Gateway sets D-Day for Asian operations

To stay or go--the fate of Gateway Inc's operations outside the US will be decided by early September, said its Asia Pacific spokesperson.

SINGAPORE--To stay or go--the fate of Gateway Inc's operations outside the US will be decided by early September, said its Asia Pacific spokesperson.

There has been mounting speculation that the US-based computer maker could pull out from its foreign markets (including Asia, Europe, Africa, the Middle East and Latin America) as the company continues to revamp its business.

In recent months, Gateway has outlined a new strategy focused on selling PCs, software, accessories and training as a "solution" to consumers and small businesses. However, as earlier reported, there were questions about the viability of this strategy outside the US.

When contacted today, Gateway Asia Pacific spokesperson Mike Buchanan said that a full global review is underway to look into the fate of its overseas markets.

"Gateway will decide on what action if any is necessary in 30 days from August 10," he said. "It may take a little longer…hopefully it will take less." Buchanan added that the review was to see if Gateway could achieve revenue growth and profitability in the regions it competes in.

"If the company decides that they (the overseas markets) can't achieve the goal of being profitable, it might mean significant restructuring or even withdrawal from that particular market," he said.

He did not elaborate on what the "significant" restructurings could be. "Any further restructuring or further changes will be announced within the 30-day period," he said. "It's not possible to speculate what further changes they might be."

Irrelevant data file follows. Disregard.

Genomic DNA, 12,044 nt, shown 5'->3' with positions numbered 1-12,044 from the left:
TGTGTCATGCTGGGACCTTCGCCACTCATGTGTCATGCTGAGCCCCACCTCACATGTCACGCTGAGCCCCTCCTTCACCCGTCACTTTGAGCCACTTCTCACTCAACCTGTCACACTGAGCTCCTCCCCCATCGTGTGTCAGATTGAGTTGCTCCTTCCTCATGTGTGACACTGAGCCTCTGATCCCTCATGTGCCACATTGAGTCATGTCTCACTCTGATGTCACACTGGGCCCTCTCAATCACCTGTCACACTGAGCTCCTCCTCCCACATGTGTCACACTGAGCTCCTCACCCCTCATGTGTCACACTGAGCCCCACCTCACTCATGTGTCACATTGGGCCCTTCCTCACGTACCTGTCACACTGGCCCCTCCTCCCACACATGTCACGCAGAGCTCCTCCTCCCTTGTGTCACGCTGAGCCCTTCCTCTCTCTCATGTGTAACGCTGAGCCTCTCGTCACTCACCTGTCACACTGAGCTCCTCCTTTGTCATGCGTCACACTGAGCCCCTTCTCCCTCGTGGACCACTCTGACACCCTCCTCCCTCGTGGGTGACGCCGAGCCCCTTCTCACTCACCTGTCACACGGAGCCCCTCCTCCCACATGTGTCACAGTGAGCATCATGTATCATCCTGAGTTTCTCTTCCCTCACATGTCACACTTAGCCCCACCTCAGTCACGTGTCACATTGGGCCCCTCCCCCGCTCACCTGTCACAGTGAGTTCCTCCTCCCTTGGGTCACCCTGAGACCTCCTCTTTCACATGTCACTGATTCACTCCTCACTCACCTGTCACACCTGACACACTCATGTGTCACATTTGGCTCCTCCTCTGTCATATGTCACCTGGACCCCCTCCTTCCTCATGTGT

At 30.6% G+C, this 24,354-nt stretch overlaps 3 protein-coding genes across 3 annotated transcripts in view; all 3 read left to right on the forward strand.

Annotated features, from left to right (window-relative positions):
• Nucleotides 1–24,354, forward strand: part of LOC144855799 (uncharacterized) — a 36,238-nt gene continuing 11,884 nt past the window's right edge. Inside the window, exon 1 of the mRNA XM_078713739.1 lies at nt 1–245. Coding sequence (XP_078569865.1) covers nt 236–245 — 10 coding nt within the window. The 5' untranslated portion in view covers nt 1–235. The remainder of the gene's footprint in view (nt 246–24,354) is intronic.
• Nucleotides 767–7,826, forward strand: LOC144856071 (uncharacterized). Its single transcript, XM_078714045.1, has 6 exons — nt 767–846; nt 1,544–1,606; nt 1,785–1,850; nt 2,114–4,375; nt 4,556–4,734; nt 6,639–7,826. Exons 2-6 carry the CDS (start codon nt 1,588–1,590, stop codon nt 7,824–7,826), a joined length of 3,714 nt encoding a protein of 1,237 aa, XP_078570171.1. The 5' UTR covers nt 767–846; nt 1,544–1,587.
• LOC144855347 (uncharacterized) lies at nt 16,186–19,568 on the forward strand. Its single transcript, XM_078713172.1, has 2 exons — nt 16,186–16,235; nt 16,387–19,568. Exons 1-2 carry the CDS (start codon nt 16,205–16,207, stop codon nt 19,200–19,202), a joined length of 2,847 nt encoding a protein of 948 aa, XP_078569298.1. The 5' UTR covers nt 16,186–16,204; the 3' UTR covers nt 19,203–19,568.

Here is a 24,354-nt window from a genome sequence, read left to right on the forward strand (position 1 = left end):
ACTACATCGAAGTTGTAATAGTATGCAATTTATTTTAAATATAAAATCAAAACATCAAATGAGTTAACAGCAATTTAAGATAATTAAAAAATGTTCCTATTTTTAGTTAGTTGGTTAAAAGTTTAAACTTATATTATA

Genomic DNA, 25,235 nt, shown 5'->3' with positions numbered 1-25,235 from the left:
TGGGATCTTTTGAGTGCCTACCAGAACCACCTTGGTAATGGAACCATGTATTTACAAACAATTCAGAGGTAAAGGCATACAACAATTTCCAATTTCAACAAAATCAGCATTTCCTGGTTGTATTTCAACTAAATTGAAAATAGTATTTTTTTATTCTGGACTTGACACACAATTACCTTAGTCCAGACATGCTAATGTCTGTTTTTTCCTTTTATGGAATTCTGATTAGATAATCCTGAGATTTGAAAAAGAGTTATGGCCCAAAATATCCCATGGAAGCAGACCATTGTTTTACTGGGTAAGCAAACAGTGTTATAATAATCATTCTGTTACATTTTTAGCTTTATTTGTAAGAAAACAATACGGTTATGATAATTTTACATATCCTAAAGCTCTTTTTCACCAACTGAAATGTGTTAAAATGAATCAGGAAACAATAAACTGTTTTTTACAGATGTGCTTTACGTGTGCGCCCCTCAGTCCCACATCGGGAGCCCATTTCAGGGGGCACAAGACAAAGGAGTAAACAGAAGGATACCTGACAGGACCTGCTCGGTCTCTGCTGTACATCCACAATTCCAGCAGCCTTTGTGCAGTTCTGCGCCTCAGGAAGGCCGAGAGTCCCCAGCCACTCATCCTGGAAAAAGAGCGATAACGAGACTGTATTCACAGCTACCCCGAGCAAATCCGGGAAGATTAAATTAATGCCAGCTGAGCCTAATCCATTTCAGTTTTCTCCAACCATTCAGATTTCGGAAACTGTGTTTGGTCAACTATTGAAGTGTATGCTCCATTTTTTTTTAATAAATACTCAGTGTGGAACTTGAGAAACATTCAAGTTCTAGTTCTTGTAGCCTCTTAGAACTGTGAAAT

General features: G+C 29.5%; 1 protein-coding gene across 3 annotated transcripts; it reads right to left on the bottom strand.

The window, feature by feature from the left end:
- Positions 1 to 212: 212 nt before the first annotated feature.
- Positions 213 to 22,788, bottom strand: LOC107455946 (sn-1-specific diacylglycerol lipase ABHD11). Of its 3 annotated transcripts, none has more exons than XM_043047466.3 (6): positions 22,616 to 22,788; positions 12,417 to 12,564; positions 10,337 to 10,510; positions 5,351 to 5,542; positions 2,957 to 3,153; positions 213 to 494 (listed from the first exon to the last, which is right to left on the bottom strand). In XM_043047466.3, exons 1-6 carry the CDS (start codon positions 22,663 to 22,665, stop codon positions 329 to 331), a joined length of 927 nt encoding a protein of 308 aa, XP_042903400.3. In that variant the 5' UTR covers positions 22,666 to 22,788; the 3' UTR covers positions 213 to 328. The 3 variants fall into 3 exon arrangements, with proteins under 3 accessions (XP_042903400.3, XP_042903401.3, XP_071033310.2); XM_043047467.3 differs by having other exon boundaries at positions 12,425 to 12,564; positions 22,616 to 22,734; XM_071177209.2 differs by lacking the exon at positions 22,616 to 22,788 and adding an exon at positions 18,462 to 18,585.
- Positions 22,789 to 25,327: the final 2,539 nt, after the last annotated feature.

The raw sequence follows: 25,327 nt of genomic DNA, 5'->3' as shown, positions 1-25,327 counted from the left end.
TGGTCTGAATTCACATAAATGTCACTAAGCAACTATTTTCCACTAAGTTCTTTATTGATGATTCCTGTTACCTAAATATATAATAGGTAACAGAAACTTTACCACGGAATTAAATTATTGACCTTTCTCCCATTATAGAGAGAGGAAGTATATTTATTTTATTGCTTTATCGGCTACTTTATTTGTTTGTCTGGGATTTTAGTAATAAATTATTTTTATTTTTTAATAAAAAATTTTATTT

International sales--primarily from Europe and Asia--are said to have accounted for 12 percent of its US$1.5 billion global net sales for the three months ended in June, according to Gateway's latest quarterly filing with the Securities and Exchange Commission.

Gateway has an office in Singapore and a manufacturing facility in Malacca, Malaysia. Asked about the output capacity of the Malacca plant, Buchanan said the figure has not been released, but noted that it is capable of producing 50,000 units a month for the Asia Pacific region, including Japan.

On whether the company plans to close this plant and outsource its manufacturing, he said: "The company will also review the Malacca operations." He did not provide further details. The company employs about 400 workers in Malacca and 25 workers Singapore respectively.

In July, Gateway announced restructuring measures, which included the appointment of Hong Kong-based NetCel360 Holdings as its exclusive reseller for its products in Singapore and Hong Kong. Gateway's two country stores in Hong Kong and one in Singapore are operated by NetCel360, Buchanan said.

In addition, Gateway, also said last month that it had closed its Malaysian and Hong Kong offices, and had slashed 240 to 250 jobs since January this year. A Gateway Asia spokesperson then said that the cuts included all 70 employees from its Malaysian sales office, and the remainder from Singapore and Hong Kong.

Meanwhile, the Sydney-based spokesperson said it's business as usual for Gateway in the region, and that consumers can still buy its products and expect after-sales services and support.

Shares of New York Stock Exchanges-listed Gateway last traded at US$11.03, up US$0.06.

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